CEO fraud causes high costs

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The most costly online scam is when scammers pose as executives (CEO fraud). But there are ways to get the threat under control.

Dare, look who. When it comes to IT security, people are usually the weakest link in the chain – this also applies to social engineering, a form of phishing. According to the FBI, CEO fraud, a variant of social engineering, caused more damage to victims in 2021 than any other form of cybercrime. Although this scam ranks only ninth among the cybercrime types of the year in terms of the number of reported crimes, the criminals generated by far the highest damage of $2.4 billion. This is followed by investment fraud with 1.5 billion US dollars. In their current article on WeLiveSecurity, ESET security experts show how companies can reliably protect themselves against CEO fraud and other threats.

“A third of all cybercrime damage is based on CEO fraud. The pressure of a manager or senior executive immediately asking an employee to make a referral doesn’t make them think about the consequences of their own actions,” said Thomas Uhlemann, Security Specialist at ESET. “Deepfakes, i.e. artificially created audio and video files in which faces or voices are manipulated, are now cheap to produce for the perpetrators. We are already aware of cases where fake audio files have been used. It can be assumed that these methods and fake videos will be used even more frequently in the future.”

“In these meetings, the scammers use a still image of the CEO with no sound, or use a fake audio track (via deepfake). The scammers then claim that their audio/video would not work properly. The scammers then use the virtual meeting platforms to directly instruct employees to make transfers, or use the CEO’s compromised email account to instruct transfer orders.”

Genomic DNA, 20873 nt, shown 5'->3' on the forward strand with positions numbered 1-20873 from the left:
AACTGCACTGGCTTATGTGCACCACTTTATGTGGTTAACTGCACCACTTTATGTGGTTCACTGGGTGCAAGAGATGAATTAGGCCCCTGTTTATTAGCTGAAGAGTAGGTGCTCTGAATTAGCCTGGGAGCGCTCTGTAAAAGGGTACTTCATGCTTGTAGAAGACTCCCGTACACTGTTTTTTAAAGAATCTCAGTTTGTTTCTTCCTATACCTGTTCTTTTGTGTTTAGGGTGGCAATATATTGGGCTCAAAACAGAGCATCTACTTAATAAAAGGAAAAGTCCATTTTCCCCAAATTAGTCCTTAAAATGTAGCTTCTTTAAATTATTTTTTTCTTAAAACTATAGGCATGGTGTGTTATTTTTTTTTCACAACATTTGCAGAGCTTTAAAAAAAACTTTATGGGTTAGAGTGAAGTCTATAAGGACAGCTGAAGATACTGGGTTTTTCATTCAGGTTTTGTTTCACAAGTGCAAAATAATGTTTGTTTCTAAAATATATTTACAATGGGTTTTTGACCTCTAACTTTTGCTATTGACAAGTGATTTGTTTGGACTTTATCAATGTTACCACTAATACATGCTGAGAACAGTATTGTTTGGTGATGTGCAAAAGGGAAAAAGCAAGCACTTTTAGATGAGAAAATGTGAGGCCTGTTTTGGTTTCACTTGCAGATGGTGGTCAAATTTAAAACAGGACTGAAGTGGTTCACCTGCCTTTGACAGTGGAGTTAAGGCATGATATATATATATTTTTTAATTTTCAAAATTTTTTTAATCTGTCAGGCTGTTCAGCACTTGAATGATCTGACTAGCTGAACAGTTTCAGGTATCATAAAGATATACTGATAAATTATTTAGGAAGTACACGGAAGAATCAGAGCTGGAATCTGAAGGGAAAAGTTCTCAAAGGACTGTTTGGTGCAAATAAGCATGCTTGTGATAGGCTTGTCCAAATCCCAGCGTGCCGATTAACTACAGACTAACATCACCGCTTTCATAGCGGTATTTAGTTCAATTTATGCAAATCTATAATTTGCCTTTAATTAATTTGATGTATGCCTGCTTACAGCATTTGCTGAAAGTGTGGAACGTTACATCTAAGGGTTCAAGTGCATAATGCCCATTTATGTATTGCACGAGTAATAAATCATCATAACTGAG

Deepfake audio has already been used in two high profile cases to devastating effect. In one case, a British manager trickedby being led to believe his German boss had asked for a transfer of 220,000 euros. In another case, a bank manager from the United Arab Emirates brought to itto transfer $35 million at the request of a “customer”.

What is CEO Fraud?

CEO Fraud (also known as Business Email Compromise (BEC)) is a scam in which company employees are manipulated by using false identities to transfer money. The perpetrators usually pretend to be the boss or manager of the respective company. They ask employees by e-mail or fax to initiate an urgent transfer. The perpetrators have often obtained sensitive data from the target company in advance and have precise knowledge of the organizational structure. Both flattered and pressured by the perceived importance, the unsuspecting employee makes the payment.

Three tips from the ESET security experts

  • Pay attention to what information about your company is public and what employees also post on social networks, for example.
  • Larger payment transactions should always be approved by two employees.
  • Invest in advanced security solutions that also detect attacks using social engineering methods.

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